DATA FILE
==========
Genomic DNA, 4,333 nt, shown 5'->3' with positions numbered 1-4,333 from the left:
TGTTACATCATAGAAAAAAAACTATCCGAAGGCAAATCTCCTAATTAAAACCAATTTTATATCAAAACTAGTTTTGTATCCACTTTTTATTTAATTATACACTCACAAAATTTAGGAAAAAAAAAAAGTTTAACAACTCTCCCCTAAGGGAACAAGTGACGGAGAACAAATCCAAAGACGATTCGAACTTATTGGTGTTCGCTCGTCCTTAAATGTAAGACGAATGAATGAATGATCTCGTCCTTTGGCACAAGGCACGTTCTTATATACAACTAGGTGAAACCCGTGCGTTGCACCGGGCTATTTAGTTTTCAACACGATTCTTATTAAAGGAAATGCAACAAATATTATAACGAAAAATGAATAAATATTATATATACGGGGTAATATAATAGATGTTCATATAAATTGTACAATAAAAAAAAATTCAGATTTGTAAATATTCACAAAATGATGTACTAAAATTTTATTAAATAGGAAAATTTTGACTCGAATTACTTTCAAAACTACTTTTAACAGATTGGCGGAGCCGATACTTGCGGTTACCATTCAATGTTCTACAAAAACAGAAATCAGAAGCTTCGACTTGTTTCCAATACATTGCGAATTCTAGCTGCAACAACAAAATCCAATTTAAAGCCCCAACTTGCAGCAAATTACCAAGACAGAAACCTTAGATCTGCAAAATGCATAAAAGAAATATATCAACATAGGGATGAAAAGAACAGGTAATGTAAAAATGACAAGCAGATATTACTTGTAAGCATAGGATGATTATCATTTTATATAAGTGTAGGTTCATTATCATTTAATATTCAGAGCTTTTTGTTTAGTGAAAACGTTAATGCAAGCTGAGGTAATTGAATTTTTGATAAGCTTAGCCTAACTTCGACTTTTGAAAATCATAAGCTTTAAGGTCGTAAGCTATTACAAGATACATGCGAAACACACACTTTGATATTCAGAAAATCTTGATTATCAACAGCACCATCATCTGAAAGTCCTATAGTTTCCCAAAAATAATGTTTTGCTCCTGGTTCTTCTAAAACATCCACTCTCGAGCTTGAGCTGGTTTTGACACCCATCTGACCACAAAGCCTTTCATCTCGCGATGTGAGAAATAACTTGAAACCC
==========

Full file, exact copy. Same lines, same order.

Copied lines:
Genomic DNA, 4,333 nt, shown 5'->3' with positions numbered 1-4,333 from the left:
TGTTACATCATAGAAAAAAAACTATCCGAAGGCAAATCTCCTAATTAAAACCAATTTTATATCAAAACTAGTTTTGTATCCACTTTTTATTTAATTATACACTCACAAAATTTAGGAAAAAAAAAAAGTTTAACAACTCTCCCCTAAGGGAACAAGTGACGGAGAACAAATCCAAAGACGATTCGAACTTATTGGTGTTCGCTCGTCCTTAAATGTAAGACGAATGAATGAATGATCTCGTCCTTTGGCACAAGGCACGTTCTTATATACAACTAGGTGAAACCCGTGCGTTGCACCGGGCTATTTAGTTTTCAACACGATTCTTATTAAAGGAAATGCAACAAATATTATAACGAAAAATGAATAAATATTATATATACGGGGTAATATAATAGATGTTCATATAAATTGTACAATAAAAAAAAATTCAGATTTGTAAATATTCACAAAATGATGTACTAAAATTTTATTAAATAGGAAAATTTTGACTCGAATTACTTTCAAAACTACTTTTAACAGATTGGCGGAGCCGATACTTGCGGTTACCATTCAATGTTCTACAAAAACAGAAATCAGAAGCTTCGACTTGTTTCCAATACATTGCGAATTCTAGCTGCAACAACAAAATCCAATTTAAAGCCCCAACTTGCAGCAAATTACCAAGACAGAAACCTTAGATCTGCAAAATGCATAAAAGAAATATATCAACATAGGGATGAAAAGAACAGGTAATGTAAAAATGACAAGCAGATATTACTTGTAAGCATAGGATGATTATCATTTTATATAAGTGTAGGTTCATTATCATTTAATATTCAGAGCTTTTTGTTTAGTGAAAACGTTAATGCAAGCTGAGGTAATTGAATTTTTGATAAGCTTAGCCTAACTTCGACTTTTGAAAATCATAAGCTTTAAGGTCGTAAGCTATTACAAGATACATGCGAAACACACACTTTGATATTCAGAAAATCTTGATTATCAACAGCACCATCATCTGAAAGTCCTATAGTTTCCCAAAAATAATGTTTTGCTCCTGGTTCTTCTAAAACATCCACTCTCGAGCTTGAGCTGGTTTTGACACCCATCTGACCACAAAGCCTTTCATCTCGCGATGTGAGAAATAACTTGAAACCC